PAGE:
Animal welfare activists will hoist bananas and banners today at the B&I shopping center in Tacoma to urge the store's owners to let their lonely gorilla, Ivan, go to what they believe is a better home.
''Our message is that it's bananas to keep Ivan here, '' said Cindy Chapman, of the Progressive Animal Welfare Society.
The protesters will also pass out petitions in favor of moving Ivan to the Dallas Zoo, which has offered to adopt the 27-year-old animal. And if Ivan's owners don't respond, PAWS plans to launch a boycott of the store, said director Mitchell Fox.
''I hope it doesn't come to that, '' Fox said Friday. ''But it was shameful that this was socially acceptable in the 1950s, and it's completely unforgivable in the 1990s.''
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Ivan has lived alone in an indoor cage at B&I, billed as The World Famous Circus Store, since he was 3 years old. Gorilla experts believe he may be the only privately owned gorilla in the country and is certainly the only one on display in a store.
Ivan was recently featured in a National Geographic television special that contrasted his solitary existence with modern zoo exhibits that display the animals in family groups and natural, outdoor habitats.
The Dallas Zoo, which boasts one of these state-of-the-art gorilla environments, wants to move Ivan and integrate him with others of his species.
So far, though, Ron Irwin, who owns Ivan, has not agreed to give him up.
Irwin did not return calls Friday from The Morning News Tribune, but he said earlier that Ivan is like a member of his family. He also has said he is concerned about the trauma of moving the 425-pound gorilla.
Gorilla experts concede there is a risk in transporting the animal and introducing him to other gorillas, but they point to the recent successes with two similar male gorillas as an indication that things would probably work out to Ivan's benefit.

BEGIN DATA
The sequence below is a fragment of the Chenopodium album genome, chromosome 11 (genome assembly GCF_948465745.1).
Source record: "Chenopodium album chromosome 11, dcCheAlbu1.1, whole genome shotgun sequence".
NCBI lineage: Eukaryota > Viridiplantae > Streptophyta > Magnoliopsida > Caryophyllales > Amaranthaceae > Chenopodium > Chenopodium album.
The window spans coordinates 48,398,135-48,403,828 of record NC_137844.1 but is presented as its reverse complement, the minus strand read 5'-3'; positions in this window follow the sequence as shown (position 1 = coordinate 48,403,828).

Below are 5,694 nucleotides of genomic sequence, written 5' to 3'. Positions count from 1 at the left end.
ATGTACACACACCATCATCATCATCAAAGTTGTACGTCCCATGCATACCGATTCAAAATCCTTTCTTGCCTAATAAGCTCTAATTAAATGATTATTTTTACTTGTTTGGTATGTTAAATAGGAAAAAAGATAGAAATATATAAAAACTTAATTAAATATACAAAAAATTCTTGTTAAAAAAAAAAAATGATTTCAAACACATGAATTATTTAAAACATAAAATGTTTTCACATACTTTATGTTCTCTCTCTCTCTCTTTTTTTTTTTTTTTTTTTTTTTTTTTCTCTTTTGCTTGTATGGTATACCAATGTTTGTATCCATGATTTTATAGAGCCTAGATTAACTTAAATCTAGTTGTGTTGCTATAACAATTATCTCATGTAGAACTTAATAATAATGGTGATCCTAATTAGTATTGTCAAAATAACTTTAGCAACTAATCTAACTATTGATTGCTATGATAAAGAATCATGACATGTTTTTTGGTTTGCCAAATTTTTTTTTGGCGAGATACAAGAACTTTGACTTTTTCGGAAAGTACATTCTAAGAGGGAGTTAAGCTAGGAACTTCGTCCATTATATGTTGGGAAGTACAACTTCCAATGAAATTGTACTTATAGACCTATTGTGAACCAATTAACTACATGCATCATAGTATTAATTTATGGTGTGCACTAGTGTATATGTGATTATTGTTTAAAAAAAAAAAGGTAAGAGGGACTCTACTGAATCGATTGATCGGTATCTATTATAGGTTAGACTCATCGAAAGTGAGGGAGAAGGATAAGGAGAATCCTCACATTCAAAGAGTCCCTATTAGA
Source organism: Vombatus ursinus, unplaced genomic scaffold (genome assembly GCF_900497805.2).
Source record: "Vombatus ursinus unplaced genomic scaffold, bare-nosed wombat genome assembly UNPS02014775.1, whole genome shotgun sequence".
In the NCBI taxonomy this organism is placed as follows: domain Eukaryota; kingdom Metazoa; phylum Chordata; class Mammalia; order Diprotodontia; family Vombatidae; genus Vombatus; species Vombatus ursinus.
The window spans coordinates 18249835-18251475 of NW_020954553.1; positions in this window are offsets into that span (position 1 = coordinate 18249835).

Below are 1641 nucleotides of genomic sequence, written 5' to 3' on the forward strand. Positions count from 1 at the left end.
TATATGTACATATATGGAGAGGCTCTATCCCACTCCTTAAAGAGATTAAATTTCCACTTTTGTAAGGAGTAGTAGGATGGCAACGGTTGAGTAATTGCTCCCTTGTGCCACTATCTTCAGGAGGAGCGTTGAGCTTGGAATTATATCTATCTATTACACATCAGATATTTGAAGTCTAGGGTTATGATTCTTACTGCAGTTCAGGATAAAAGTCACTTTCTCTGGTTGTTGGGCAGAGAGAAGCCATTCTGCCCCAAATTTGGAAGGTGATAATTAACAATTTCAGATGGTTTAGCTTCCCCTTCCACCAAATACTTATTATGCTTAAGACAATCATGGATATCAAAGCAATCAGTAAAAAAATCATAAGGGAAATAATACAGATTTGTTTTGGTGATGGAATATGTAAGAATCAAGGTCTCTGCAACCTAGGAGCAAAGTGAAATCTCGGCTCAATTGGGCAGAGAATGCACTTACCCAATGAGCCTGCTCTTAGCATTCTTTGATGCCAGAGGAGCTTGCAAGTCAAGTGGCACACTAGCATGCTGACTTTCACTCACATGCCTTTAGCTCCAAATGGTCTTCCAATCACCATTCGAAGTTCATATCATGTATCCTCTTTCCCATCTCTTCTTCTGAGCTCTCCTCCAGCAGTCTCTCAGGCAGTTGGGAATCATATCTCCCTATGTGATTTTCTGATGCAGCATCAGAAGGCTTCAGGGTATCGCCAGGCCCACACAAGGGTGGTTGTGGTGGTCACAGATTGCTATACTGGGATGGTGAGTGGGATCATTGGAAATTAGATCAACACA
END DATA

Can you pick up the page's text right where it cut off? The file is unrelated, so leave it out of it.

''Obviously, (Irwin) wants to do what's right for Ivan, '' said Warren Iliff, director of the Dallas Zoo. ''If he did decide to have the animal here, there would be a lot we would have to think about in terms of how to minimize the trauma for Ivan.''
Iliff said he would like Irwin to visit the exhibit at Dallas to see the conditions under which Ivan could live and offer suggestions about how to ease the transition -- if he agrees to let the animal move. And if Ivan was moved, it would be important to have Irwin or some of his keepers accompany him and help him get used to his strange new home.
Experts who are familiar with Ivan's situation agree the gorilla is humanely cared for and well-treated at B&I. But gorillas are intelligent, social creatures who need the company of other gorillas and the stimulation of a natural environment to be truly content, they feel.
''The plain fact is that in 1991, it's not appropriate to have a beautiful, brilliant, wonderful animal like the gorilla living by itself in a department store, '' Iliff said.
Several petitions are circulating around the Tacoma area calling for Ivan's release. Eleven-year-old Pamela Rockstead of Lakewood has collected more than 250 signatures, while Barb Johnston of Graham has gathered about 400.
''I have never felt good about seeing Ivan in that cage, '' said Johnston, who has lived and worked in the area for 18 years. ''I always wanted to do something, but I didn't know how to go about it.''
Today's protest is scheduled to begin at 11:30 a.m. B&I is located at 8012 South Tacoma Way.
Petition information is available from Rockstead, at 584-2991; Johnston at 847-9447; or PAWS, in Lynnwood, 742-4142.